Applies various chemical processes (browning, bluing, Parkerization, among others) to the metal parts of guns to develop corrosion resistant surface layers on the steel. They may also apply case hardening to low carbon steel parts. Case hardening is a combined chemical and heat-treatment process which introduces carbon into the surfaces of low steel alloys that does not contain sufficient carbon to allow total ("through") heat treatment. This carbon rich surface is then heat treated resulting in a thin, very hard surface layer with a tough, malleable core. This process can be done solely for the mechanical properties (hardness and toughness) it imparts, or, by packing the parts in bone charcoal and other chemicals and heating in a heat treatment furnace for varying time periods, it is possible to introduce rich colors into the carbonized surface. This type of case hardening, known as color case hardening, is prized for its rich mottled blues, purples, browns and grey tones. It is possible, with highly skilled craftsmen using highly proprietary processes, to control the hues and patterns so closely that one familiar with high grade custom firearms can usually recognize the maker of another shooter's firearm solely by the colors and patterns on its parts; an important distinction on extremely costly firearms of the highest grade. Typically, its use is usually restricted to receivers, rarely barrels. Although providing corrosion resistance, the colored surface layers are subject to wear and may also fade with time. Antique firearms for sale frequently note the specific percentage of the factory original case coloring remaining on the receiver and lockplates. Renewing this color case hardening to the specific patterns of the firearm when it was new has become an important sub-area of the gunsmithing field.


Carves gun stocks from wood (usually walnut; although birch, maple, and apple wood, among others, are frequently seen). Fits stocks to the metal parts of the gun (receiver and barrel), as well as to customer's body dimensions. With custom made shotguns, the fit to the individual shooter is vital, as the shot cloud's impact is largely determined by the way the stock fits the shooter. Very high grade firearms may have stocks fashioned from very costly blanks, mostly of one of the walnut varieties, specially chosen for its rare and highly figured grain. The fashioning of high end gunstocks calls for an extremely high level of skill and craftsmanship, as the finished product must be pleasing aesthetically, fit the shooting customer like an orthopedic device, all the while having the ability to withstand high levels of recoil from the firing of many thousands of rounds. Wood gunstocks may be fashioned with automated machinery (for production firearms) while high end gunstocks are hand made using saws, chisels, gouges, rasps, and files. The surfaces are then finished by sanding, scraping, staining, oiling, or lacquering.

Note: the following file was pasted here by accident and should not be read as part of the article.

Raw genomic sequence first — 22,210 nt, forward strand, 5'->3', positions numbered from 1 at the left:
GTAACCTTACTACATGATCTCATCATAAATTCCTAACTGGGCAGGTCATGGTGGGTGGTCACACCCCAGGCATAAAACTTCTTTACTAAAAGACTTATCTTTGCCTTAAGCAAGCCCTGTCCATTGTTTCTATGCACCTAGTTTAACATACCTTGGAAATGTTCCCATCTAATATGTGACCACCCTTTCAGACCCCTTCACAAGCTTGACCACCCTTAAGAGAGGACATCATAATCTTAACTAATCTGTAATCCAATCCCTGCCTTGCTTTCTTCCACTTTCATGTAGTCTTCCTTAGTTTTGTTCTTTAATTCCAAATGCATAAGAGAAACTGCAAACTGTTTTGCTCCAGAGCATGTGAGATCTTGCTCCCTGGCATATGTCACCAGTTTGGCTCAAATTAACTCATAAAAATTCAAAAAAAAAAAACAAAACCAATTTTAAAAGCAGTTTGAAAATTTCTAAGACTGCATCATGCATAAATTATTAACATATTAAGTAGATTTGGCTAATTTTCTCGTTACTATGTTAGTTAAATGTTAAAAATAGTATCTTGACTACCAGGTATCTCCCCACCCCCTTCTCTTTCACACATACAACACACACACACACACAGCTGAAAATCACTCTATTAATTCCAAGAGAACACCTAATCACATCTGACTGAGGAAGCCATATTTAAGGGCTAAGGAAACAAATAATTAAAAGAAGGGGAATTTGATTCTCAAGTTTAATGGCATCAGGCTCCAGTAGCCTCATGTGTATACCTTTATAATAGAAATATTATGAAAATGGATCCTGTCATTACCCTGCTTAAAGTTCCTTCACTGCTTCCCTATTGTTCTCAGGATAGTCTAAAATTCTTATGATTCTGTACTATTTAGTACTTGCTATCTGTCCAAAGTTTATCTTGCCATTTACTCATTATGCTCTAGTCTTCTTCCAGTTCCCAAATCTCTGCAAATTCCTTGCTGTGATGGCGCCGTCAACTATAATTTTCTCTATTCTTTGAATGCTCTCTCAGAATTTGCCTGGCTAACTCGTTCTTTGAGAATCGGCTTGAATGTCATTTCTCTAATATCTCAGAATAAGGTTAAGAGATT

(This specialization is frequently combined with that of the Stockmaker) Uses checkering tools to create an ornate pattern of small raised diamonds in the wood surfaces which are to be gripped. The checkering tools are in effect tiny saws, designed to leave a v-shaped groove (of approximately 60 to 90 degrees) in the surface of the wooden gunstock. Special checkering tools consisting of two saw blades in parallel are used to set the spacing (between 16 and 24 lines per inch). The area to be checkered is covered by one set of such grooves parallel to each other. A second set of parallel grooves is then executed across the first set, at approximately a 30-degree angle, leaving the area covered with small, pointed diamonds. The edges of the checkered area are frequently ornamented with simple bas-relief wood carving, frequently variations on the fleur-de-lis.

Gun engraver